Ghost ghost na rahaby Khalid Mohamed December 18 2020, 12:00 am Estimated Reading Time: 6 mins, 4 secs
Khalid Mohamed strives to sit patiently through the season’s supposed scarefest, Durgamati - the oddball series Bhaag Beanie Bhaag… and finds some comfort in the suspense thriller Double Jeopardy.
This is an ode to miscellaneous discords, all resulting in the deafening tooting of vocal chords. How much everyone but everyone screams their lungs out in this supposed story of a ghost (make that a bungalow ki bhootni) that it seems to be an unwelcome invitation to an ear-roast. Do keep cotton balls handy, please, to muffle the faux para-normal truffle. Truly, there’s far too much of high-decibel ruffle-‘n’-kerfuffle.
Or keep the remote control close, very close, to pump down the manic sound pound. Zounds, director G. Ashok’s Durgamati: The Myth (since the earlier title DurgaVati, may have rung a bell or two of Bhansali saab’s PadmaaVati), is a potpourri of the same helmer’s Tamil-Telugu hit Bhaagamathie (2018) - or almost a xeroxed copy, I can announce, since I had the misfortune of wading into the original. Alack and alas, those are the things I do to add some zing to my arid life. Gripe.
Never you mind though. Emboldened by the trade buzz that this one could be as delicious a ras malaiya as the Akshay Kumar glowcase Bhool Bhulaiyaa of yore (2007), chances were that Lady Durgamati wouldn’t be a crashing bore. Sorry, no such luck in this tuck-shop overpopulated essentially with plenty of thieves and cops spinning away like tops. Needless to be-bop, at the length of 155 minutes, it could have surely been done with a major trim-`n’-crop.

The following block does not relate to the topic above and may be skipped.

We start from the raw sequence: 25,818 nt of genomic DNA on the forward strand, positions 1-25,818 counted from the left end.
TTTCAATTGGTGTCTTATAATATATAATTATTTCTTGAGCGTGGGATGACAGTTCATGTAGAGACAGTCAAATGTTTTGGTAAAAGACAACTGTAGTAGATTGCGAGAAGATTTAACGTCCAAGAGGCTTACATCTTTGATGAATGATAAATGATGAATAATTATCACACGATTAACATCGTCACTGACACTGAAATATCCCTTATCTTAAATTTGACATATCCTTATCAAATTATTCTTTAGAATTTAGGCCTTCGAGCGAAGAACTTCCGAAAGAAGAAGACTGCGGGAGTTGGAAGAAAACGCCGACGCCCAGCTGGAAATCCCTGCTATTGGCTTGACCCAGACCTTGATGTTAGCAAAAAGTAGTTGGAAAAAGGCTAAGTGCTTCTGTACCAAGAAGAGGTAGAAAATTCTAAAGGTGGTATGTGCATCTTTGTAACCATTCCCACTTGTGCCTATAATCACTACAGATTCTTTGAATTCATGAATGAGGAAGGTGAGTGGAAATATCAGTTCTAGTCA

Yawnyway, over to IAS officer Chanchal Chauhan (Bhumi Pednekar), who, true to her name, is quite a Chanchali Manchali. Garbed in the crispiest of handloom saris, she strides down steep staircases as if she was trained in a hup-two-three P.T. march. That’s until she’s accused, wrongfully or rightly, of murdering her boyfriend, a Stanford University-returned Stubble (Karan Kapadia - awkwardly overwrought) who… (pause) crusades for the cause of the underprivileged in the rural belt. Shocking! What could the Stubble have done to deserve such a quick exit in cold blood from the script? Don’t even ask.
Next, swirling in the deep waters of the screenplay, you’re told that an incalculable number of priceless antique temple idols are being stolen by a serial mastermind, not that the Stubble resembled one from any angle. Clearly, the plot’s in one wrangle of a tangle. Cut back to Chanchal ma’am who’s now being interrogated by a CBI officer Ms Ganguly (Mahie Gill, stiff as starch) who mixes up the streelings and pullings in her dialogue, besides converting an ‘a’ into an ‘o’, presumably because she’s meant to be from Bengal. Tsk.
More: For some baffling reason, the interrogation is being conducted in a mega-cobwebbed bhoot bungli where the spirit of a Queen Bee from the British era still goes snarl-gnarl at night. Clearly not a morning person, this Bee or Not to Bee. Hence, come nightfall and VFX-aided squalls, heavy-duty furniture going turvy-topsy, boom-doom blasts galore, are blared by the aforecited shattering sound effects. Or should that be defects?
At one extra-turbulent point, Chanchalji’s body, soul and sari wardrobe are suddenly rented by the Queen Bee. “Eeeeeeeow, aaargh, hissssssss,” milady Bhootni Bee goes, prompting the cops to summon a psychiatrist who declares Chanchalji to be schizophrenic. Off she’s rushed to a mental asylum. Humm de dumm.